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PCI-e 16x to PCI-e 1x converter!

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  • User profile image
    YearOfThe​LinuxDesktop

    this thing just come out and it's pratically an adapter that converts a PCI-e 16x card's connector to PCI-e 1x (PCI-e 1x is just slighty slower than AGP 2x). pretty useful if you want to use multiple videocards in your system. I wonder when they'll start selling it worldwide.

  • User profile image
    W3bbo

    Who'se to say a PCI-Ex 16x card will work in a PCI-Ex 1x slot?

  • User profile image
    YearOfThe​LinuxDesktop

    W3bbo wrote:
    Who'se to say a PCI-Ex 16x card will work in a PCI-Ex 1x slot?


    I don't know however that site has also benchmarks with a lot of different videocards connected through the adapter so I suppose a decent number of them works.

  • User profile image
    cheong

    But... PCI-e 16x have lots more pins than PCI-e 1x version. Even if considering some of them are just ground pins, the number just doesn't make sense unless it pass the data/control in multipass session, then in the OS they use a special driver to recreate the origional data... however even if it's successful to work this way, the performance is in doubt...

    Or, did they just instruct the card to pass data through the SLI bridge to the other card, so this adapter just provide the functionality of drawing power from the motherboard?

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    RichardRudek

    I don't have actual (real world) experience with designing for the PCI-Express, nor access to the specifications, themselves, so take what I'm about to say with a grain of salt. But according to their freely available [PCI Express Whitepaper], page 5:

    During initialization, each PCI Express link is set
    up following a negotiation of lane widths and
    frequency of operation by the two agents at
    each end of the link. No firmware or operating
    system software is involved.
    Now this probably doesn't gel until you understand that PCI-e is actually a serial bus, and you can combine/aggregate each of these separate serial busses (lanes) together  - the easiest intro probably being [About PCI Express], which also has the link to the above mentioned White Paper.

    So, with all that in mind, how does this convertor stack up ?

    Well, it is of limited value, because there will be some PCI-e x16 cards that do not have the additional (aux) power connectors on them, and from what I can see from the (low resolution) photo, is that they do not provide such a connector on the convertor. Without that, these "Entry-Level" PCI-e x16 cards won't be able to get enough power to work properly.

    Can someone confirm (from their description - Chinese ?) that it doesn't have an addition power connector(s).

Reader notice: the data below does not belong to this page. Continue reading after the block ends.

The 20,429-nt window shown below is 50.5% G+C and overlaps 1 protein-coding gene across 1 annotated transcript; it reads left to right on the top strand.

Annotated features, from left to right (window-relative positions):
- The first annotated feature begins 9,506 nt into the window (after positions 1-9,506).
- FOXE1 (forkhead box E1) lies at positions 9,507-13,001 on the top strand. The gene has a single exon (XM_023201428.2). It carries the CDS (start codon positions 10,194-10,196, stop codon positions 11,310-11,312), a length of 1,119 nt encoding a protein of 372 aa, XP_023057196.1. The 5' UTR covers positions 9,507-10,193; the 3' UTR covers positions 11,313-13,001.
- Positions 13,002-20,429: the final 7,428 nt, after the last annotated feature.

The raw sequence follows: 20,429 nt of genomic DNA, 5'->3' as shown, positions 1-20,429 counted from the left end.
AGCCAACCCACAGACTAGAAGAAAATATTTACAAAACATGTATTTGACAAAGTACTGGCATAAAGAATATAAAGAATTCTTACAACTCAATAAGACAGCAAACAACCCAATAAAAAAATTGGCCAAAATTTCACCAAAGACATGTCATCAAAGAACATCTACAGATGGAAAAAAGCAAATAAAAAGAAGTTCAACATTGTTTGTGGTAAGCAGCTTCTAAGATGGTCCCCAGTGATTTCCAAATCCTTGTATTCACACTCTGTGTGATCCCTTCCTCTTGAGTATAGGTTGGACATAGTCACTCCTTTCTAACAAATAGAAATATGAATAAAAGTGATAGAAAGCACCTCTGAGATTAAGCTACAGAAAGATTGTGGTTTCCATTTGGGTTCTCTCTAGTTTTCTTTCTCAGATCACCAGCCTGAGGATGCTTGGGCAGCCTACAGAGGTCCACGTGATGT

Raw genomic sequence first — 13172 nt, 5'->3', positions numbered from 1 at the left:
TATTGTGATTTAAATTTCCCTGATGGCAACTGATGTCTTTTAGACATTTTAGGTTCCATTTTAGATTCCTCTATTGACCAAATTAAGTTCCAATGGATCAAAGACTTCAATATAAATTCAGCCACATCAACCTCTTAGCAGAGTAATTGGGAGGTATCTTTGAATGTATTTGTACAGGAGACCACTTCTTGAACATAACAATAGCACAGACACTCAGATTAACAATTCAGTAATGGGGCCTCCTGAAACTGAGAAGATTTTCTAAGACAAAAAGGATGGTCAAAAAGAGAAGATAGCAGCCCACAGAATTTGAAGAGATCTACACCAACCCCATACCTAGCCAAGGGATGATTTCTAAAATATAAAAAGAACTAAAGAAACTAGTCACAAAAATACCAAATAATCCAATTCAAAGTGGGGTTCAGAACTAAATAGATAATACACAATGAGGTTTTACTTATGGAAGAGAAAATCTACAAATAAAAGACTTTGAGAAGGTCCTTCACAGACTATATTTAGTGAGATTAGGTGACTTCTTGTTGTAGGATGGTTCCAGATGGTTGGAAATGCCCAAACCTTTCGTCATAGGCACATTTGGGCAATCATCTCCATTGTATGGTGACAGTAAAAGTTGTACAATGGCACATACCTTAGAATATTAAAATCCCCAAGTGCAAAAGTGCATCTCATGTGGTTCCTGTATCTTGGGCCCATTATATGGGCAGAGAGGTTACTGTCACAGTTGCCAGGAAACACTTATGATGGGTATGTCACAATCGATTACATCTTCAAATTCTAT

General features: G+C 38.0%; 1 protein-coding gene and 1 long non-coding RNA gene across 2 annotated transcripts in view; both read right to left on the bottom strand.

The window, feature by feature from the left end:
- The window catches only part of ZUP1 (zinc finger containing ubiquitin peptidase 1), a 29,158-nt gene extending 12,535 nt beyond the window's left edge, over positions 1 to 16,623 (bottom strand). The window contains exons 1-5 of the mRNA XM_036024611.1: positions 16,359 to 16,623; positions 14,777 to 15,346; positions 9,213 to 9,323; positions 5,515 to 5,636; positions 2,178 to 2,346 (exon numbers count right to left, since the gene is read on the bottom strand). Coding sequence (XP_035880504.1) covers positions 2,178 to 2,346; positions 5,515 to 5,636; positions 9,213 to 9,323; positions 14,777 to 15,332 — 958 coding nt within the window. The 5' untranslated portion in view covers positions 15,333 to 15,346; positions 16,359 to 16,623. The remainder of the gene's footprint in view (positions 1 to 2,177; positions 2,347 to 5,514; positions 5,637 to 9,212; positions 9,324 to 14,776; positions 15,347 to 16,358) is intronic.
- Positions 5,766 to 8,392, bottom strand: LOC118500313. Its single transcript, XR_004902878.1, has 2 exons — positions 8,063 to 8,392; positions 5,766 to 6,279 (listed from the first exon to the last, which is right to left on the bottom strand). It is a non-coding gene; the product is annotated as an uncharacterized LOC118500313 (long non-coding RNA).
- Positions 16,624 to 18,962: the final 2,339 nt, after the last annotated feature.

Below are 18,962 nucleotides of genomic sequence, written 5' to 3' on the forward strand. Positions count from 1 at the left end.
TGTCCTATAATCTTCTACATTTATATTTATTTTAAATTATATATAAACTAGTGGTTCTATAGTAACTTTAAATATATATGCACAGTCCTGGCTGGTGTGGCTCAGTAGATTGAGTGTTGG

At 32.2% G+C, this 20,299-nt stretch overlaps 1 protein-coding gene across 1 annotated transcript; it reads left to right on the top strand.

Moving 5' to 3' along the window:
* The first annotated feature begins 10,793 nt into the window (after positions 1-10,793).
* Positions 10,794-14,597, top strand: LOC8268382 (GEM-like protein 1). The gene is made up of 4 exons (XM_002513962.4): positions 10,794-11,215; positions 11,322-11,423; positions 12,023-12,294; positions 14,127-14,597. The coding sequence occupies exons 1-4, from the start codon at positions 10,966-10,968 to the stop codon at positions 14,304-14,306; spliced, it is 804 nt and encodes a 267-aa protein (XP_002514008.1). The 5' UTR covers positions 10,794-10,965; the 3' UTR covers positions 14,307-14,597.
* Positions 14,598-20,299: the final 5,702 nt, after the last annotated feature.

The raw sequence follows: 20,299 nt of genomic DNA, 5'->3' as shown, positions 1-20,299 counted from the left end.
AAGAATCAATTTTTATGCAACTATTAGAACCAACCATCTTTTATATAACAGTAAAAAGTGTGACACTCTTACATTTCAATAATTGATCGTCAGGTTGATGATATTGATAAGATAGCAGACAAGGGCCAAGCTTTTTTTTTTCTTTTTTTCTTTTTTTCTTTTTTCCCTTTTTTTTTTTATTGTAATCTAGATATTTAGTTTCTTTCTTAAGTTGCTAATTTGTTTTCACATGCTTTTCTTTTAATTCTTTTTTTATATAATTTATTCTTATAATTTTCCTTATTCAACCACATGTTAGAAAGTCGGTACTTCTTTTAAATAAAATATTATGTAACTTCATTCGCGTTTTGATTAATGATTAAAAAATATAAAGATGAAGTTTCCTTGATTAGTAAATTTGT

Then there is the issue of mounting the now taller card into the chasis.

  • User profile image
    cheong

    RichardRudek wrote:
    
    Can someone confirm (from their description - Chinese ?) that it doesn't have an addition power connector(s).

    Then there is the issue of mounting the now taller card into the chasis.

    That page is actually in Japanese, so maybe Sven can help.

    However, at their performance page it seems there's the power problem you predict on some samples. (i.e.: 電源供給がつらそうかも)

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    Massif

    cheong wrote:
    But... PCI-e 16x have lots more pins than PCI-e 1x version. Even if considering some of them are just ground pins, the number just doesn't make sense unless it pass the data/control in multipass session, then in the OS they use a special driver to recreate the origional data... however even if it's successful to work this way, the performance is in doubt...

    Or, did they just instruct the card to pass data through the SLI bridge to the other card, so this adapter just provide the functionality of drawing power from the motherboard?


    PCI express is a serial bus, meaning that all those extra pins are just extra busses to pass data along. (Which is why PCIe x16 has pretty much 16 times the pin count as standard PCIe.

    Which, when combined with what RichardRudek said should make it clear how it'll work. The card should succesfully negotiate with the chipset that a single bus is available and from then on operate at PCIe x1.

    Incidentally I imagine this is how the original SLI chipsets worked, as they didn't have a full 16 busses available per card, when operating in SLI mode they'd cut each card down to PCIe x8. Newer chipsets have more PCIe busses available though...

  • User profile image
    PerfectPhase

    I'm quite intreasted in this, I need a way to support more monitors under vista (only needed for desktop, not games) so this might help if I don't have enough PCI-e.16 slots.

  • User profile image
    Tom Servo

    The PCIe specs require the devices to be able to negotiate a lower amount of lanes. A lot of SLI boards switch between 8 and 16 lanes, based on whether you have one or two graphics cards.

    All you need is a plier to open one end of your PCIe 1x slot.

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